Oksa, R., Kaakinen, M., Savela, N., Ellonen, N. and Oksanen, A., 2020. Professional social media usage: Work engagement perspective. new media & society, p.1461444820921938.

Udanor, C. and Anyanwu, C.C., 2019. Combating the challenges of social media hate speech in a polarized society: A Twitter ego lexalytics approach. Data Technologies and Applications.

Vallas, S. and Schor, J.B., 2020. What do platforms do? Understanding the gig economy. Annual Review of Sociology46, pp.273-294.

Wood, M.A., 2020. Policing’s ‘meme strategy’: understanding the rise of police social media engagement work. Current Issues in Criminal Justice32(1), pp.40-58.

Yang, X., Ye, H.J. and Wang, X., 2021. Social media use and work efficiency: Insights from the theory of communication visibility. Information & Management58(4), p.103462.

Zhang, X., Ma, L., Xu, B. and Xu, F., 2019. How social media usage affects employees’ job satisfaction and turnover intention: An empirical study in China. Information & Management56(6), p.103136.

How Social Media Helps Connect People Free Sample

With the current contemporary changes in this new digital world, social media has become a pivotal platform through which people meet and connect (Cottreau-Moore, 2020). As the name suggests, social media is a social networking platform that connects people from diverse backgrounds without discrimination. Platforms such as Twitter, Facebook and Instagram enable people to stay connected to their friends and relatives no matter how far they are. People are now able to converse from anywhere and at any time of the day. Not only has social media enabled chatting, but also the sharing of an unlimited number of pictures across the world. It is not ludicrous to say that social media has made the world a smaller space. People are able to create and maintain long-distance relationships without the constant need to keep chatting. Besides, there are video calls and face time options that even bring people closer together because they can see each other. Overall, through this ease in communication, information sharing has been made easy, thus opening doors for people seeking jobs, advice and other forms of knowledge.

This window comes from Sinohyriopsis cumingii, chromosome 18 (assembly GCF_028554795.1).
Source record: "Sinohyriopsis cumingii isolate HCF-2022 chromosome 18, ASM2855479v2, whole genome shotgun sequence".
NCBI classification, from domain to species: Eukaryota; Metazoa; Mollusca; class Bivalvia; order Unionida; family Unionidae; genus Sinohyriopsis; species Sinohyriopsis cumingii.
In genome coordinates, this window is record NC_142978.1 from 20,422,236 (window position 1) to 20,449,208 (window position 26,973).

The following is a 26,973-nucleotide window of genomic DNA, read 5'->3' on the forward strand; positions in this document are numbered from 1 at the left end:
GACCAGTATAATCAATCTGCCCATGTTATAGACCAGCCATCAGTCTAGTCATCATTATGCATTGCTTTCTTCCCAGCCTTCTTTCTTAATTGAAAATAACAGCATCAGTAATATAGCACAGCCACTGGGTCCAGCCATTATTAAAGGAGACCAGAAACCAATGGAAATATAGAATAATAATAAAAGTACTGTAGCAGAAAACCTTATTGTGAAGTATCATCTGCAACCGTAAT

Another way through which social media connects people is through marketing and advertising. Network sites have millions of users who form a market for businesses’ goods and services. In addition, with the technological advancements in today’s generation, online shopping has become the new norm. Gone are the days when people would spend hours walking from one store to another looking for an item they needed. Through digital marketing, people are able to place their orders from the comfort of their homes, thanks to social media. This is a form of connection because businesses are able to build an online community with their consumers. Social media has enabled two-way communication in digital marketing where online shoppers can give reviews, ratings and feedback.